25 Years Later, Office Space Is Still Bleakly Hilarious

Comedy Features Office Space
25 Years Later, Office Space Is Still Bleakly Hilarious

The horror of watching Office Space as a preteen, then in my early thirties, is growing up to recognize protagonist Peter Gibbons’ tacked-on smile during the first act. I don’t drive, so I’ve never felt the humiliation of watching an old man move faster than my two-ton vehicle. Otherwise, though, I’ve been right there: masking in front of my bosses, working in a half-open beige cube, insecure about layoffs but barely holding it together as is. Or… you’re one of those annoying online commenters who thinks 1990s films about cubicle life, like Fight Club and The Matrix, are “whiny.” Surely these characters, with their IKEA furniture and generous job benefits, were merely spoiled. 

Yes, work conditions and wage stagnancy are much worse than they were in 1999, when the black comedy, directed by King of the Hill creator Mike Judge, famously bombed in theaters (thanks in part to 20th Century Fox’s lackluster marketing campaign). But I’ve worked in many, many cubicles as a temp, performing low-level versions of Peter’s software engineer job solving Y2K bugs. Office Space was based on Judge’s frustrations working in Silicon Valley, and he absolutely nails the alienation and random, petty grievances (so many repetitive phone calls) of any corporate office environment. It’s also not like the characters are in secure, cushy jobs either. The plot partly kicks off when fictional company Initech’s callous management, including the loathsome boss Bill Lumbergh (Gary Cole), hire consultants “The Bobs” to determine which employees are expendable. The casual indifference of these corporate upper echelon minions will feel eerily familiar to anyone experiencing the recent tech layoffs.

Peter, ironically, is probably the one Initech employee who wouldn’t mind getting fired. Early on he tells his girlfriend’s therapist that “Every day you see me, I’m having the worst day of my life,” and he gives a desperate, thousand-yard stare when his bosses ask about the infamous TPS reports. Fox executives were apparently baffled by Ron Livingston’s performance in the dailies, telling him to give it “more energy” when that’s the point. They only saw the early scenes when Peter is actively miserable and exhausted. However, when the therapist hypnotizes him into believing he’s out fishing, then dies midway through the session, the character undergoes a total transformation. Livingston doesn’t have to wear any prosthetics or make-up to get across Peter’s new serenity and confidence. The ease with which he blows off Lumbergh’s passive aggressive crap and asks out waitress Joanna (Jennifer Aniston) is one of the funniest things in an already extremely funny movie.

What made Mike Judge’s flop a cult classic—and later a hit, at least, on DVD and Comedy Central—wasn’t merely the copier destruction, the red Swingline stapler, or the dialogue that respawned itself in every real-life cubicle and suburban backyard. Office Space truly articulated how it feels to work at a job you hate for people who regularly dehumanize and mistreat you. The film didn’t pass the Bechdel Test, yet Joanna has more agency than 90% of comedy love interests when she confronts her boss over “expressing herself” by wearing more flair than the bare minimum. Judge recognized better than many contemporary intellectuals how American capitalism especially demands forced collective enthusiasm about our labor, when we sometimes don’t have much real choice in what we do to survive. How many times have I used a version of the “It’s a problem of motivation” speech when explaining wage-labor to my boomer relatives? (At least three or four.)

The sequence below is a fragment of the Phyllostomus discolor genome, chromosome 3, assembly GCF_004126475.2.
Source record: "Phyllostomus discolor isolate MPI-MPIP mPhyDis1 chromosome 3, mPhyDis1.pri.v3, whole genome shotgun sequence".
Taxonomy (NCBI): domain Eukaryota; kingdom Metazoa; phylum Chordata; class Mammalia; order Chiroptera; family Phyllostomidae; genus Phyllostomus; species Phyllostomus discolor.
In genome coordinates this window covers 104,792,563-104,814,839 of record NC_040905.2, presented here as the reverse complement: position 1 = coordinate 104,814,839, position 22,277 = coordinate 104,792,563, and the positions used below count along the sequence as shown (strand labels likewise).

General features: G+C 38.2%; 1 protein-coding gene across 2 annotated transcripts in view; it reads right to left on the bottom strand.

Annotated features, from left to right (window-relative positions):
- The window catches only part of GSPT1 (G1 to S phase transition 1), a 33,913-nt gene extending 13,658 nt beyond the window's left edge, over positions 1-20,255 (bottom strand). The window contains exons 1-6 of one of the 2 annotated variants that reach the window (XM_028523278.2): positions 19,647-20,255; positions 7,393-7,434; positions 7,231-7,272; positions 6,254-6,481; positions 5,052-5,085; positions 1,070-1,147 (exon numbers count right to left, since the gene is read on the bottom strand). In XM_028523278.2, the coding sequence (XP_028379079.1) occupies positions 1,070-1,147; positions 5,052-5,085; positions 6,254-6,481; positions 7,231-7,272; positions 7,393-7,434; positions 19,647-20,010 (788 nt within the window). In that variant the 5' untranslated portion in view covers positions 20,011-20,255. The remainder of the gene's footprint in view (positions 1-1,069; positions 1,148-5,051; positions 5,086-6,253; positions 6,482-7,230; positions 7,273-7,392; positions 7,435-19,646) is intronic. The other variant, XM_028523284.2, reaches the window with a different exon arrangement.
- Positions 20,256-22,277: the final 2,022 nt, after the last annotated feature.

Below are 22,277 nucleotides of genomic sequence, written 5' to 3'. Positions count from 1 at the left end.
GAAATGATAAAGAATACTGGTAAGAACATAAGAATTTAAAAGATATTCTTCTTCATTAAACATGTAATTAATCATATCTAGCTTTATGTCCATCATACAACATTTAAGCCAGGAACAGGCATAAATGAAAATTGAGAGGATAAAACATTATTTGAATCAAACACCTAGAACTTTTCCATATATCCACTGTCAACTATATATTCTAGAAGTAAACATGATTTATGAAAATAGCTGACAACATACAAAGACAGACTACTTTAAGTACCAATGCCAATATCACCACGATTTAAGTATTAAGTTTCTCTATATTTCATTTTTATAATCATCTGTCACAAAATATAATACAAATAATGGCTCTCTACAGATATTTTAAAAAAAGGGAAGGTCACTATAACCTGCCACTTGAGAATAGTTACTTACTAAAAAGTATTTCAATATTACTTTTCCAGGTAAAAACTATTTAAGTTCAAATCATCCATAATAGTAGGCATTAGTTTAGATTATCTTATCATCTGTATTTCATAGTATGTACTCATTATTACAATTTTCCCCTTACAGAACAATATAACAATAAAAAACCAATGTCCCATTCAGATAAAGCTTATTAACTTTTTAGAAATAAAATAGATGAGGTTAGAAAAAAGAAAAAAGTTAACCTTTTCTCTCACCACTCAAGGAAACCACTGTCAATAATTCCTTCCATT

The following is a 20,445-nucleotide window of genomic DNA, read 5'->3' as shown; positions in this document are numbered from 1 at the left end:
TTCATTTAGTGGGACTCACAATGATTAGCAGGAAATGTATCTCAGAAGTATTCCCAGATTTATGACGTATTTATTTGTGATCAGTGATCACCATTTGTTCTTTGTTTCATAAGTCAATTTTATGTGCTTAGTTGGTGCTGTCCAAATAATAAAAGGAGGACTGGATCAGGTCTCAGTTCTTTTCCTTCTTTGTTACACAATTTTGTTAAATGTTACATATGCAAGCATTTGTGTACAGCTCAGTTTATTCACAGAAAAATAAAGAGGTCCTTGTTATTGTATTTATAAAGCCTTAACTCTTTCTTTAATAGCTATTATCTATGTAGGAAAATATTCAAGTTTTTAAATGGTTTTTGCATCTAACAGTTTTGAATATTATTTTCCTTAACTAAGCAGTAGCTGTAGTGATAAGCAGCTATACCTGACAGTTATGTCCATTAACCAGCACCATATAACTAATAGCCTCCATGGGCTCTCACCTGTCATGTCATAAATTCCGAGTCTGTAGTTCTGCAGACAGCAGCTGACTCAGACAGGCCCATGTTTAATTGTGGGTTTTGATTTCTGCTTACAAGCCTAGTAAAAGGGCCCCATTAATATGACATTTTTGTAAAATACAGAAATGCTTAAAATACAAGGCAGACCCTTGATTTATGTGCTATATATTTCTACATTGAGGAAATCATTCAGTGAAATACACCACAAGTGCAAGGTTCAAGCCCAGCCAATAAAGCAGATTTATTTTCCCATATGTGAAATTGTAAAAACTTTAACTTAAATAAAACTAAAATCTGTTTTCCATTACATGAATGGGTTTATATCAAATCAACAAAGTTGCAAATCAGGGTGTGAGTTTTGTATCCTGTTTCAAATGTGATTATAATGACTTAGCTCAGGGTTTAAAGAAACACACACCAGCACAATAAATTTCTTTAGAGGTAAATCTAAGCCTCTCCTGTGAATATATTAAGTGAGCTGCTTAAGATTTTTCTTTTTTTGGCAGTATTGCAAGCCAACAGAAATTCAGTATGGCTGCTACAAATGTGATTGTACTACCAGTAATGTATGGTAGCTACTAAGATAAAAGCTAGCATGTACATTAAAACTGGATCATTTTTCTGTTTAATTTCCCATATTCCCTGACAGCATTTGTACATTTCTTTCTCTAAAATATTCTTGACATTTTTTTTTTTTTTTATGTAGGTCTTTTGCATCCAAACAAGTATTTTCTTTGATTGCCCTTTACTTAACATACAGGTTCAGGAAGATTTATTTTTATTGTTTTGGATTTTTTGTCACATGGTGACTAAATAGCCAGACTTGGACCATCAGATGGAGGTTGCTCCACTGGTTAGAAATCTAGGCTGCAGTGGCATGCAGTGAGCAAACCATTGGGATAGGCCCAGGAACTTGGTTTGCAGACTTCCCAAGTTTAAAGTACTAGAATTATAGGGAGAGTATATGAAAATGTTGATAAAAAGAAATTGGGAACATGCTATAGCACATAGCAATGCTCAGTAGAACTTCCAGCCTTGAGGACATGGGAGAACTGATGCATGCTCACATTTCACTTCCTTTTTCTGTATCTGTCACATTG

Office Space is more of a time capsule 25 years later thanks to the little things: the hip-hop heavy soundtrack, the ‘90s fashions, Jennifer Aniston’s casting as Joanna. Chain restaurants aren’t as popular anymore, which is evidently my generation’s fault. Certain jokes don’t hold up to the scrutiny of changed social norms, especially Samir’s accented English, and the Michael Bolton jokes were made years before the musician became a winking self-parody thanks to The Lonely Island. Judge has also acknowledged since that the third act, with Peter and his friends attempting to steal from Initech, was weak and should’ve been rewritten. (The romantic misunderstandings especially feel predictable.)

Still, even that portion of the movie has a game Orlando Jones making the most of his five-minute scene as a former engineer turned stilted magazine salesman. Office Space doesn’t just hold up because of the outstanding character actor performances (including Diedrich Bader as Lawrence and Stephen Root as hapless secondary protagonist Milton), hyper-specific dialogue, and grimy visuals. The comedy recognizes the mind-numbing dullness of a bullshit job—and how this can make you whiny and unhappy—while letting the characters reach a strong emotional resolution. Peter at last finds work that’s meaningful, takes him outside the cubicle, and stimulates him. Milton, in contrast, will never be happy no matter where he is in life. It’s an ending that fits perfectly into Judge’s pop culture oeuvre of measured, pragmatic morality: The world is messed up and awful, but you don’t have to join in.       

C.M. Crockford is a Philly-based neurodivergent writer with poems, articles, stories published in various outlets. You can find him on Twitter and find his other work at cmcrockford.com. His book Birdsongs is out on March 2nd, 2024 via Alien Buddha Press.

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